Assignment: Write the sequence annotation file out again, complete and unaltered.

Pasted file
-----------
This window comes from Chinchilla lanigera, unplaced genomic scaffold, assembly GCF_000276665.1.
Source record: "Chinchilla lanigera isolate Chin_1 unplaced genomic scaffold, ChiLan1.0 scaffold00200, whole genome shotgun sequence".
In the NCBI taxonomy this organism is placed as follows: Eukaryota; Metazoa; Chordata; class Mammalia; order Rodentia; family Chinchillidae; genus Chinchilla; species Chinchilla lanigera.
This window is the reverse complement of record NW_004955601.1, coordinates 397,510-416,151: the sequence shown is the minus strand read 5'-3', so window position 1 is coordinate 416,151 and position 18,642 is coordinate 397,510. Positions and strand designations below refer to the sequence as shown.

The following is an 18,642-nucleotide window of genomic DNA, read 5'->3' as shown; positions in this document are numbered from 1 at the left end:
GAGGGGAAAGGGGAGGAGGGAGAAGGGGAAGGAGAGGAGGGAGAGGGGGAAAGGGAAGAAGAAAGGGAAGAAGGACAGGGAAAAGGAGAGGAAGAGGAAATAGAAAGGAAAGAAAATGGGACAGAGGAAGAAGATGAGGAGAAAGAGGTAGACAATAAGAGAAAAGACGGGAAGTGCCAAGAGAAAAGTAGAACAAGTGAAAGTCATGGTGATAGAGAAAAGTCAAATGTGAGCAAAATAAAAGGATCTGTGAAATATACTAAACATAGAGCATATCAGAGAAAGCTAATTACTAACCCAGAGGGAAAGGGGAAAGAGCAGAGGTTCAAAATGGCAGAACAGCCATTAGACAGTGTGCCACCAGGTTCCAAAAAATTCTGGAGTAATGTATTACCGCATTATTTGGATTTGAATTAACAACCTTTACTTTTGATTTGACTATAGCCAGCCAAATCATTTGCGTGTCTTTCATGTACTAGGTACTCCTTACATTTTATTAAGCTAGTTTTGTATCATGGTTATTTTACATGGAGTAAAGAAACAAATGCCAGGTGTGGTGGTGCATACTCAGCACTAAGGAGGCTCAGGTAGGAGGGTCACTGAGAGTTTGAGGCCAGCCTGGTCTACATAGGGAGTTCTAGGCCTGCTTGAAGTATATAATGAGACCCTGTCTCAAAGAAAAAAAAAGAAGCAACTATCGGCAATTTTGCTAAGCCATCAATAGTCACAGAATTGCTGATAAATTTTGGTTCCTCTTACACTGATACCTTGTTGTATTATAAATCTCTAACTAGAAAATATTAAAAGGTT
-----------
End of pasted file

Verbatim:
This window comes from Chinchilla lanigera, unplaced genomic scaffold, assembly GCF_000276665.1.
Source record: "Chinchilla lanigera isolate Chin_1 unplaced genomic scaffold, ChiLan1.0 scaffold00200, whole genome shotgun sequence".
In the NCBI taxonomy this organism is placed as follows: Eukaryota; Metazoa; Chordata; class Mammalia; order Rodentia; family Chinchillidae; genus Chinchilla; species Chinchilla lanigera.
This window is the reverse complement of record NW_004955601.1, coordinates 397,510-416,151: the sequence shown is the minus strand read 5'-3', so window position 1 is coordinate 416,151 and position 18,642 is coordinate 397,510. Positions and strand designations below refer to the sequence as shown.

The following is an 18,642-nucleotide window of genomic DNA, read 5'->3' as shown; positions in this document are numbered from 1 at the left end:
GAGGGGAAAGGGGAGGAGGGAGAAGGGGAAGGAGAGGAGGGAGAGGGGGAAAGGGAAGAAGAAAGGGAAGAAGGACAGGGAAAAGGAGAGGAAGAGGAAATAGAAAGGAAAGAAAATGGGACAGAGGAAGAAGATGAGGAGAAAGAGGTAGACAATAAGAGAAAAGACGGGAAGTGCCAAGAGAAAAGTAGAACAAGTGAAAGTCATGGTGATAGAGAAAAGTCAAATGTGAGCAAAATAAAAGGATCTGTGAAATATACTAAACATAGAGCATATCAGAGAAAGCTAATTACTAACCCAGAGGGAAAGGGGAAAGAGCAGAGGTTCAAAATGGCAGAACAGCCATTAGACAGTGTGCCACCAGGTTCCAAAAAATTCTGGAGTAATGTATTACCGCATTATTTGGATTTGAATTAACAACCTTTACTTTTGATTTGACTATAGCCAGCCAAATCATTTGCGTGTCTTTCATGTACTAGGTACTCCTTACATTTTATTAAGCTAGTTTTGTATCATGGTTATTTTACATGGAGTAAAGAAACAAATGCCAGGTGTGGTGGTGCATACTCAGCACTAAGGAGGCTCAGGTAGGAGGGTCACTGAGAGTTTGAGGCCAGCCTGGTCTACATAGGGAGTTCTAGGCCTGCTTGAAGTATATAATGAGACCCTGTCTCAAAGAAAAAAAAAGAAGCAACTATCGGCAATTTTGCTAAGCCATCAATAGTCACAGAATTGCTGATAAATTTTGGTTCCTCTTACACTGATACCTTGTTGTATTATAAATCTCTAACTAGAAAATATTAAAAGGTT